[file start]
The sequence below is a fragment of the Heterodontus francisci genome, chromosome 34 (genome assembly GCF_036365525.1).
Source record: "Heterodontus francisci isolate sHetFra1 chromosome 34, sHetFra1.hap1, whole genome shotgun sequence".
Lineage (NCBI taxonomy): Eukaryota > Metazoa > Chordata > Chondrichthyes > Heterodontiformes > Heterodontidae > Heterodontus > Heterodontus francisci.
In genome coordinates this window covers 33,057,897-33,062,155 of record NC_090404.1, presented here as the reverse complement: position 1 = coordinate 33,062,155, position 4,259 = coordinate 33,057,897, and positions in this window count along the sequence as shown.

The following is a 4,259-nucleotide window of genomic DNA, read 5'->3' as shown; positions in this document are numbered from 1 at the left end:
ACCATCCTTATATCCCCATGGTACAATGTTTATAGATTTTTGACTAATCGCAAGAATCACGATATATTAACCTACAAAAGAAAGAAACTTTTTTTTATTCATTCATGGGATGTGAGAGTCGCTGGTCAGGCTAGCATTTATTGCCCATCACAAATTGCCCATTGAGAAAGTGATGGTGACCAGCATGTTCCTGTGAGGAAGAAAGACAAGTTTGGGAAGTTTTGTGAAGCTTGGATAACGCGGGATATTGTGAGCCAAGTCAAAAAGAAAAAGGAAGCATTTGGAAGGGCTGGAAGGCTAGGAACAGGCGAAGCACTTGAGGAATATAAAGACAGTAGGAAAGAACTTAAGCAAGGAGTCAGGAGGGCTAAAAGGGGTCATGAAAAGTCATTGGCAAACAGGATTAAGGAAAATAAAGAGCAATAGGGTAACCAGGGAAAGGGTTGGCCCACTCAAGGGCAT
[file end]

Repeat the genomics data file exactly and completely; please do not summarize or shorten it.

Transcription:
The sequence below is a fragment of the Heterodontus francisci genome, chromosome 34 (genome assembly GCF_036365525.1).
Source record: "Heterodontus francisci isolate sHetFra1 chromosome 34, sHetFra1.hap1, whole genome shotgun sequence".
Lineage (NCBI taxonomy): Eukaryota > Metazoa > Chordata > Chondrichthyes > Heterodontiformes > Heterodontidae > Heterodontus > Heterodontus francisci.
In genome coordinates this window covers 33,057,897-33,062,155 of record NC_090404.1, presented here as the reverse complement: position 1 = coordinate 33,062,155, position 4,259 = coordinate 33,057,897, and positions in this window count along the sequence as shown.

The following is a 4,259-nucleotide window of genomic DNA, read 5'->3' as shown; positions in this document are numbered from 1 at the left end:
ACCATCCTTATATCCCCATGGTACAATGTTTATAGATTTTTGACTAATCGCAAGAATCACGATATATTAACCTACAAAAGAAAGAAACTTTTTTTTATTCATTCATGGGATGTGAGAGTCGCTGGTCAGGCTAGCATTTATTGCCCATCACAAATTGCCCATTGAGAAAGTGATGGTGACCAGCATGTTCCTGTGAGGAAGAAAGACAAGTTTGGGAAGTTTTGTGAAGCTTGGATAACGCGGGATATTGTGAGCCAAGTCAAAAAGAAAAAGGAAGCATTTGGAAGGGCTGGAAGGCTAGGAACAGGCGAAGCACTTGAGGAATATAAAGACAGTAGGAAAGAACTTAAGCAAGGAGTCAGGAGGGCTAAAAGGGGTCATGAAAAGTCATTGGCAAACAGGATTAAGGAAAATAAAGAGCAATAGGGTAACCAGGGAAAGGGTTGGCCCACTCAAGGGCAT